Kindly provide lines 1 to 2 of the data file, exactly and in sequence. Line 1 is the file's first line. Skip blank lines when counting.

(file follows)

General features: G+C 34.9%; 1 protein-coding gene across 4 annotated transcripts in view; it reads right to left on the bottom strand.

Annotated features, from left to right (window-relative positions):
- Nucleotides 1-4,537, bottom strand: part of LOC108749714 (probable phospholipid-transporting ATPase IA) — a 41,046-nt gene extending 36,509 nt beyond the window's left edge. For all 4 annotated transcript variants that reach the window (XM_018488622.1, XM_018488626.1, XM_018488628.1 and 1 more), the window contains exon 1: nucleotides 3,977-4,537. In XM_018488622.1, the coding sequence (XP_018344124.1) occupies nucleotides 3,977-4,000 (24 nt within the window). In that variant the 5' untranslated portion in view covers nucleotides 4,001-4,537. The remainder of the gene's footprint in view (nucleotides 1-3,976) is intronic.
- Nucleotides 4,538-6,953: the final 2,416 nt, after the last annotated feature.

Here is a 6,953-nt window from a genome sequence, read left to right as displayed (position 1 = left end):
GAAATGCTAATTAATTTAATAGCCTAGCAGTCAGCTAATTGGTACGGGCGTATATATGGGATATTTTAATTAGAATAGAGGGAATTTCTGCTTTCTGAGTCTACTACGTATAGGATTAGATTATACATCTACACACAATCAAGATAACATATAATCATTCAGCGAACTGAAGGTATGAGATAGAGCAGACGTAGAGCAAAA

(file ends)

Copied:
General features: G+C 34.9%; 1 protein-coding gene across 4 annotated transcripts in view; it reads right to left on the bottom strand.

Annotated features, from left to right (window-relative positions):